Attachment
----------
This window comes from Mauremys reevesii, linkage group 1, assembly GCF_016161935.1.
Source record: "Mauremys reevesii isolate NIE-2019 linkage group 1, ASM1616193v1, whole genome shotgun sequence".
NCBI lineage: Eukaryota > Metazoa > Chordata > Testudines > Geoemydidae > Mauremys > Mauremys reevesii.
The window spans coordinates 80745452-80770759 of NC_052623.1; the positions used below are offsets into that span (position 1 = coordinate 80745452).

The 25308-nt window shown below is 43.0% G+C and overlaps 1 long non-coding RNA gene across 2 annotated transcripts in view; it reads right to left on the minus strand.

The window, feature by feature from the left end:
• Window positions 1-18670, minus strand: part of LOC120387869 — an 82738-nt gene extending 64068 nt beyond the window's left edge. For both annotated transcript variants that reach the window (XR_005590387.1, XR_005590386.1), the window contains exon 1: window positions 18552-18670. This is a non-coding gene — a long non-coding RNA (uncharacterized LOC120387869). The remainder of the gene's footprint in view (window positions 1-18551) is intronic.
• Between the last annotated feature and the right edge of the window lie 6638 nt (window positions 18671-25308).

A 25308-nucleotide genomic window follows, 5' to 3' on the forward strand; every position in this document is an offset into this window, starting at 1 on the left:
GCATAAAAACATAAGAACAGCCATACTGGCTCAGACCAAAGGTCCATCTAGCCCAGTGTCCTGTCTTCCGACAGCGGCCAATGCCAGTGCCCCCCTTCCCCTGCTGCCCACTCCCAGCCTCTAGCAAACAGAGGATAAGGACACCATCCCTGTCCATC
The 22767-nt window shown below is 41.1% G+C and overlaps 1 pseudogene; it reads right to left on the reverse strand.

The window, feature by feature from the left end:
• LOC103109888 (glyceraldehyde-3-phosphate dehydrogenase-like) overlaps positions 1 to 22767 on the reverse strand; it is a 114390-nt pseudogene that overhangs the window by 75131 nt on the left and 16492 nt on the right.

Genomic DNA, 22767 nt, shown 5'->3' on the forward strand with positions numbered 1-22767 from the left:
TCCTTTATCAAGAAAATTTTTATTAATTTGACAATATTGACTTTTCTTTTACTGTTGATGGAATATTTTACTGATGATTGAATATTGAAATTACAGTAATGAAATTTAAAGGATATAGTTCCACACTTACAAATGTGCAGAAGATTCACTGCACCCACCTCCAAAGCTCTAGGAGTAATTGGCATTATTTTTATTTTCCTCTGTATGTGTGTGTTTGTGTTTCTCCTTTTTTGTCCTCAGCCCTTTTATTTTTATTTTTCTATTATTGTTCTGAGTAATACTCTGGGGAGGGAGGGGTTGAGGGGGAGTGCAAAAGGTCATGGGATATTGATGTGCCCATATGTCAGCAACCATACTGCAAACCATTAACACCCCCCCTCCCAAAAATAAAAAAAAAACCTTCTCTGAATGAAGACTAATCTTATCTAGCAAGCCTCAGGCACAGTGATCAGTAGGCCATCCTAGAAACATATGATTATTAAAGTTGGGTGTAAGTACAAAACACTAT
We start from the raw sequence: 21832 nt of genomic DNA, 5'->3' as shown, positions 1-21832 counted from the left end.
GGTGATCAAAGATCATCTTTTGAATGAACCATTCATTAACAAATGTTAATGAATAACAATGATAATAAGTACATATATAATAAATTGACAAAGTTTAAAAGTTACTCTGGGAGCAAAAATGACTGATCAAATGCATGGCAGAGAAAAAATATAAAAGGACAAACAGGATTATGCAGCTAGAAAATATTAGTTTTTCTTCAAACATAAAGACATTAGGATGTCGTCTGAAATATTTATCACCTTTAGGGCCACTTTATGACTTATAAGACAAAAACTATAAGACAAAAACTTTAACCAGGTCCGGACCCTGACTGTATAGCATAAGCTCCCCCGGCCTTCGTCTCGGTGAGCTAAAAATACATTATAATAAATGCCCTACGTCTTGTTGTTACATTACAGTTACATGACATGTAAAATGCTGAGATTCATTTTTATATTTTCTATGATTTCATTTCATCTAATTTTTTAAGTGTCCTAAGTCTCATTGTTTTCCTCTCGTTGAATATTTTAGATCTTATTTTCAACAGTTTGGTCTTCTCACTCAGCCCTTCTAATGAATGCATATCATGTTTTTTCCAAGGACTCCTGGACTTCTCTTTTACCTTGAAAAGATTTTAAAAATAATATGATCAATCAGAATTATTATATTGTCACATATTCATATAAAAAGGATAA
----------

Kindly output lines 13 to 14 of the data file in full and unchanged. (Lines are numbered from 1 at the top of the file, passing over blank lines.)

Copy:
• LOC103109888 (glyceraldehyde-3-phosphate dehydrogenase-like) overlaps positions 1 to 22767 on the reverse strand; it is a 114390-nt pseudogene that overhangs the window by 75131 nt on the left and 16492 nt on the right.

Genomic DNA, 22767 nt, shown 5'->3' on the forward strand with positions numbered 1-22767 from the left: